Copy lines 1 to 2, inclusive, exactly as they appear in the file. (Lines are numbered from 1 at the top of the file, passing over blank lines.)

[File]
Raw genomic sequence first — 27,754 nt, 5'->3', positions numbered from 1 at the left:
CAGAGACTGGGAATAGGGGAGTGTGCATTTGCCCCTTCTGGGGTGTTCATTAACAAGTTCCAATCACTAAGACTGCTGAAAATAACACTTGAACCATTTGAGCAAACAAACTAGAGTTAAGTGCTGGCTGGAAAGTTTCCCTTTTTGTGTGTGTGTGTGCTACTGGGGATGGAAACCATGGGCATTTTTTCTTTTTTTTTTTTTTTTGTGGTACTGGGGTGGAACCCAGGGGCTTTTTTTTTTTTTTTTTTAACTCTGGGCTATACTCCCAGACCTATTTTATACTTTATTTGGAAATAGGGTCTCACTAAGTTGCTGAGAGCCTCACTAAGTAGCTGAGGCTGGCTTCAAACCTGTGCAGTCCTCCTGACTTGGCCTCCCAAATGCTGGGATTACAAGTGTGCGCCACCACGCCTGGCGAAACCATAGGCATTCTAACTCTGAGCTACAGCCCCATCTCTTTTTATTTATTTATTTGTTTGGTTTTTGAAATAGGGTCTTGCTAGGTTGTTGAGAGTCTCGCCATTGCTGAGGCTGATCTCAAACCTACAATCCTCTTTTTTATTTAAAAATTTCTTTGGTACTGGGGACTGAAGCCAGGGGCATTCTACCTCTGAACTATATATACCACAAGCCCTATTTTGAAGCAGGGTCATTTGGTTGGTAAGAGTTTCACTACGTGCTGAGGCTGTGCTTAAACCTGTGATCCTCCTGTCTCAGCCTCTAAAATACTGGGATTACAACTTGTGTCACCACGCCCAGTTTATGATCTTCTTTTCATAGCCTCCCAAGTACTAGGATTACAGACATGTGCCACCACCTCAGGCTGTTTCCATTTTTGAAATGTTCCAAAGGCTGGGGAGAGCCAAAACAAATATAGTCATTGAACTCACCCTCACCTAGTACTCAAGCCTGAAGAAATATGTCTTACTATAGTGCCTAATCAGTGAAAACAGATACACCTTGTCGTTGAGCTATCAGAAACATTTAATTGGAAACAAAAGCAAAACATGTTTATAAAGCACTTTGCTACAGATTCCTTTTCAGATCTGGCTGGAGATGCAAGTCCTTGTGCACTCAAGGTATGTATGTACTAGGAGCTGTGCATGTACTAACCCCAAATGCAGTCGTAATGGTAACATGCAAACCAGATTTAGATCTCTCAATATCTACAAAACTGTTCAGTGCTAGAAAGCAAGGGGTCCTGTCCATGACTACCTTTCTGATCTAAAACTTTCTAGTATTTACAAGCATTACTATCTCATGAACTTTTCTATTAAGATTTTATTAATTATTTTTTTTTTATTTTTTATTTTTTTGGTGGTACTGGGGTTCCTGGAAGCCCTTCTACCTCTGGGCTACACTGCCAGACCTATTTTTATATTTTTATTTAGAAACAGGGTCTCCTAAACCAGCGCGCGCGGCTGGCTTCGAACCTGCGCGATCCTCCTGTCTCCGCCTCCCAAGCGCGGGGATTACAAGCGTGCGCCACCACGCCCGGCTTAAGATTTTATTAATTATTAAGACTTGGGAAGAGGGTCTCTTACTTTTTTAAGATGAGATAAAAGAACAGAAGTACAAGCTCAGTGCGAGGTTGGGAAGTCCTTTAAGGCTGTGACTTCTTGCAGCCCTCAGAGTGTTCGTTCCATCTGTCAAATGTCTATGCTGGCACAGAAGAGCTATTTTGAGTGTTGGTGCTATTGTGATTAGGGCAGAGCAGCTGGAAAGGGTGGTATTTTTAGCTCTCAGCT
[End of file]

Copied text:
Raw genomic sequence first — 27,754 nt, 5'->3', positions numbered from 1 at the left:
CAGAGACTGGGAATAGGGGAGTGTGCATTTGCCCCTTCTGGGGTGTTCATTAACAAGTTCCAATCACTAAGACTGCTGAAAATAACACTTGAACCATTTGAGCAAACAAACTAGAGTTAAGTGCTGGCTGGAAAGTTTCCCTTTTTGTGTGTGTGTGTGCTACTGGGGATGGAAACCATGGGCATTTTTTCTTTTTTTTTTTTTTTTGTGGTACTGGGGTGGAACCCAGGGGCTTTTTTTTTTTTTTTTTTAACTCTGGGCTATACTCCCAGACCTATTTTATACTTTATTTGGAAATAGGGTCTCACTAAGTTGCTGAGAGCCTCACTAAGTAGCTGAGGCTGGCTTCAAACCTGTGCAGTCCTCCTGACTTGGCCTCCCAAATGCTGGGATTACAAGTGTGCGCCACCACGCCTGGCGAAACCATAGGCATTCTAACTCTGAGCTACAGCCCCATCTCTTTTTATTTATTTATTTGTTTGGTTTTTGAAATAGGGTCTTGCTAGGTTGTTGAGAGTCTCGCCATTGCTGAGGCTGATCTCAAACCTACAATCCTCTTTTTTATTTAAAAATTTCTTTGGTACTGGGGACTGAAGCCAGGGGCATTCTACCTCTGAACTATATATACCACAAGCCCTATTTTGAAGCAGGGTCATTTGGTTGGTAAGAGTTTCACTACGTGCTGAGGCTGTGCTTAAACCTGTGATCCTCCTGTCTCAGCCTCTAAAATACTGGGATTACAACTTGTGTCACCACGCCCAGTTTATGATCTTCTTTTCATAGCCTCCCAAGTACTAGGATTACAGACATGTGCCACCACCTCAGGCTGTTTCCATTTTTGAAATGTTCCAAAGGCTGGGGAGAGCCAAAACAAATATAGTCATTGAACTCACCCTCACCTAGTACTCAAGCCTGAAGAAATATGTCTTACTATAGTGCCTAATCAGTGAAAACAGATACACCTTGTCGTTGAGCTATCAGAAACATTTAATTGGAAACAAAAGCAAAACATGTTTATAAAGCACTTTGCTACAGATTCCTTTTCAGATCTGGCTGGAGATGCAAGTCCTTGTGCACTCAAGGTATGTATGTACTAGGAGCTGTGCATGTACTAACCCCAAATGCAGTCGTAATGGTAACATGCAAACCAGATTTAGATCTCTCAATATCTACAAAACTGTTCAGTGCTAGAAAGCAAGGGGTCCTGTCCATGACTACCTTTCTGATCTAAAACTTTCTAGTATTTACAAGCATTACTATCTCATGAACTTTTCTATTAAGATTTTATTAATTATTTTTTTTTTATTTTTTATTTTTTTGGTGGTACTGGGGTTCCTGGAAGCCCTTCTACCTCTGGGCTACACTGCCAGACCTATTTTTATATTTTTATTTAGAAACAGGGTCTCCTAAACCAGCGCGCGCGGCTGGCTTCGAACCTGCGCGATCCTCCTGTCTCCGCCTCCCAAGCGCGGGGATTACAAGCGTGCGCCACCACGCCCGGCTTAAGATTTTATTAATTATTAAGACTTGGGAAGAGGGTCTCTTACTTTTTTAAGATGAGATAAAAGAACAGAAGTACAAGCTCAGTGCGAGGTTGGGAAGTCCTTTAAGGCTGTGACTTCTTGCAGCCCTCAGAGTGTTCGTTCCATCTGTCAAATGTCTATGCTGGCACAGAAGAGCTATTTTGAGTGTTGGTGCTATTGTGATTAGGGCAGAGCAGCTGGAAAGGGTGGTATTTTTAGCTCTCAGCT